Further to the projects above, SONC’s work on Indigenous Engagement will continue through further collaboration with CIPS (Cambium Indigenous Professional Services). The CIPS team will develop a matrix of Urban Indigenous Organizations, First Nations, and Indigenous Communities in the SONC Near-Urban Nature Network region. Additionally, the CIPS team, with SONC, will develop a statement on the inclusion of Indigenous harvesting rights within the Near-Urban Nature Network. This statement will support the inherent right to harvest on territorial land.
Since its formation in 2019, the Southern Ontario Nature Coalition (SONC) continues to convene and further the goals of the Near-Urban Nature Network: A Solution to Climate Change and Biodiversity Loss final report.
To read a Backgrounder with further information, please click HERE.
“Growing healthy landscapes for climate resilience, biodiversity, and people across southern Ontario means we need to protect and grow more native plants. We recognize that Indigenous peoples have a fundamental connection with native plants and so building partnerships to develop a seed strategy for the region is an important aspect of the reconciliation process. We are grateful for this support from the Greenbelt Foundation to co-create a seed strategy that will help us work together to heal the land.”
-Michelle Kanter, Executive Director, Carolinian Canada
“The CIPS Team is proud to be a Southern Ontario Nature Coalition (SONC) partner. It is partnerships such as this where common goals, values and visions create spaces for differing perspectives, knowledges, and worldviews to come together. With this togetherness, we can share often scarce capacity and resources to create the on the ground movements and actions needed to protect and preserve that which sustains us All.”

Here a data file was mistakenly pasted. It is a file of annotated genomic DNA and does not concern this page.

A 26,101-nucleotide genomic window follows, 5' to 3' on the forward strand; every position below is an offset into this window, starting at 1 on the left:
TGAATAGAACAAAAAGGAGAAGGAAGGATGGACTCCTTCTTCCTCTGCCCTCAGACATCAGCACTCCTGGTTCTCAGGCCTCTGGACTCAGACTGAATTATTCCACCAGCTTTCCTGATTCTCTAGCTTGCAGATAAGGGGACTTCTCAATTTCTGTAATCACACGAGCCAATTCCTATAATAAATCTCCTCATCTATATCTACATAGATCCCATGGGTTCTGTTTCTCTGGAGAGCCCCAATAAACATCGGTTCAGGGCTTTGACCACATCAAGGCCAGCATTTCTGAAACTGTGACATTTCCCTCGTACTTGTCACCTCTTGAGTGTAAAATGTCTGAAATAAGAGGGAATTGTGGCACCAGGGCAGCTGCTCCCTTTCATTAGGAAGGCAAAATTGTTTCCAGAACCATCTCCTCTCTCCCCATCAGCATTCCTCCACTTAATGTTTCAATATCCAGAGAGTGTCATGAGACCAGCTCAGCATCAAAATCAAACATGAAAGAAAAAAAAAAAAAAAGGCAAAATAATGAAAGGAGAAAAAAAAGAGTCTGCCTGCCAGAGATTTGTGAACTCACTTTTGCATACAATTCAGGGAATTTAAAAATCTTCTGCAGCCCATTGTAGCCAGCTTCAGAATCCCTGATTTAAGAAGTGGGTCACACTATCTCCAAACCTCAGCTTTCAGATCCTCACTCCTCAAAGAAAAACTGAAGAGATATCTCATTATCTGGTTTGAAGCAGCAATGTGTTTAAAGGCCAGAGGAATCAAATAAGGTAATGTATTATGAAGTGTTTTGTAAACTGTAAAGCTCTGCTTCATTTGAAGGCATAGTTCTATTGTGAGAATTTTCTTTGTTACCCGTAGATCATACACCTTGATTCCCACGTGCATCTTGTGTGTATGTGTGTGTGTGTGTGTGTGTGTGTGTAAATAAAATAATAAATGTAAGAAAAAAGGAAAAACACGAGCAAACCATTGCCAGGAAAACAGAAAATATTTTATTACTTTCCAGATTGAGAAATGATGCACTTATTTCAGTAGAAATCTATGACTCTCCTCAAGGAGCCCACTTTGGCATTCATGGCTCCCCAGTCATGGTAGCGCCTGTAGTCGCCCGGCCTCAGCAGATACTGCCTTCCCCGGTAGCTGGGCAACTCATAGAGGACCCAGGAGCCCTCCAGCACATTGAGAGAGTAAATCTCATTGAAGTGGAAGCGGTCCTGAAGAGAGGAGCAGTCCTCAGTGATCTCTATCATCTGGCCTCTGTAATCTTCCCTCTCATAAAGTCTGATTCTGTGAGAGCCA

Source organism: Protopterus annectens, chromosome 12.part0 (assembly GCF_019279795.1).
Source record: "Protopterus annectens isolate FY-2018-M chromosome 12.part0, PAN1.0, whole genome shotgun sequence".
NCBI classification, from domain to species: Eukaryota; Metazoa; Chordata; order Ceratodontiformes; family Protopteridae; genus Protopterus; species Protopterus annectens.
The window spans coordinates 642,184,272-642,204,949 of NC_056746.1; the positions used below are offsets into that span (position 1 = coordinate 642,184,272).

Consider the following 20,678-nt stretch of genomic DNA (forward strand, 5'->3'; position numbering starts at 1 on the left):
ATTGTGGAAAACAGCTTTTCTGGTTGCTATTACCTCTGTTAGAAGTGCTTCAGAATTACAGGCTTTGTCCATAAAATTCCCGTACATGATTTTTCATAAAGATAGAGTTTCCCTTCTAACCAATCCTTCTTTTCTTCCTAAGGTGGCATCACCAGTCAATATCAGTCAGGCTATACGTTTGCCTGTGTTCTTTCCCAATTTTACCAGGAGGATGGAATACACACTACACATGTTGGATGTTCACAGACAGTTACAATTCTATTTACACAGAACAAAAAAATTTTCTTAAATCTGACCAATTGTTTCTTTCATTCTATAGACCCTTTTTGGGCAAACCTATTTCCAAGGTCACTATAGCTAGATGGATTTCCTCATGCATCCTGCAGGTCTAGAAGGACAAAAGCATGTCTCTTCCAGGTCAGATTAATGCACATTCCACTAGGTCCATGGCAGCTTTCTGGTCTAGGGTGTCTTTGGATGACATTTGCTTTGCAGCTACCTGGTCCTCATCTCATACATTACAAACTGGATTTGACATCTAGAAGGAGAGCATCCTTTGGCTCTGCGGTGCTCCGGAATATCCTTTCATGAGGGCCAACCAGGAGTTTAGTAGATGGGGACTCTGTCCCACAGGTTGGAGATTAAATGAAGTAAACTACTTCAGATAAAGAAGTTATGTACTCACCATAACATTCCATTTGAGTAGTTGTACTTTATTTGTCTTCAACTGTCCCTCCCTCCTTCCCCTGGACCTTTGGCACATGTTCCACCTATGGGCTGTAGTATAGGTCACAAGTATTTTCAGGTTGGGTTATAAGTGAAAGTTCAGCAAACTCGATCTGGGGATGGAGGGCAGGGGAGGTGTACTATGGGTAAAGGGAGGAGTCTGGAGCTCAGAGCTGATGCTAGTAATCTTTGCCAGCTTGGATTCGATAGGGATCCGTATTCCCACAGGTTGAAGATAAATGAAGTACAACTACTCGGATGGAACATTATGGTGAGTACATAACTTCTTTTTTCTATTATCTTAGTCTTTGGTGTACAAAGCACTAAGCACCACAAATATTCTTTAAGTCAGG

-Kerry-Ann Charles-Norris, Environment Partnership Coordinator, CIPS
“We look forward to working with conservation partners in municipalities and conservation authorities to assess and celebrate their contributions to biodiversity conservation in near-urban areas. Their achievements deserve recognition and provide a practical model for others to follow.”
-Caroline Schultz, Executive Director at Ontario Nature.
“To halt and reverse biodiversity loss by 2030, the Federal Government will need to invest in Southern Ontario where species loss is highest and protection is lowest. Expanding protected cores like Rouge National Urban Park and connecting them with ecological corridors is a key strategy. Doing this across the Greater Golden Horseshoe can be a template for the rest of Southern Canada.”
-Janet Sumner, Executive Director, Wildlands League
About Greenbelt Foundation:
Greenbelt Foundation is a charitable organization, solely dedicated to ensuring the Greenbelt remains permanent, protected and prosperous. We make the right investments in its interconnected natural, agricultural, and economic systems, to ensure a working, thriving Greenbelt for all. Ontario's Greenbelt is the world's largest, with over two million acres of farmland, forests, wetlands and rivers working together to provide clean air, fresh water, and a reliable local food source.
SONC is a coalition of experienced provincial, regional, and community-based conservation organizations, land-based policy experts, and Indigenous consultants. SONC includes:
Cambium Indigenous Professional Services
Cootes to Escarpment EcoPark System
Ontario Farmland Trust
Ontario Land Trust Alliance
Greenbelt Foundation Media Contact:
Petronilla Ndebele, Director of Strategic Communications
(416) 960-0001 Extension 306
Greenbelt Foundation Social Media:
Facebook: Ontario Greenbelt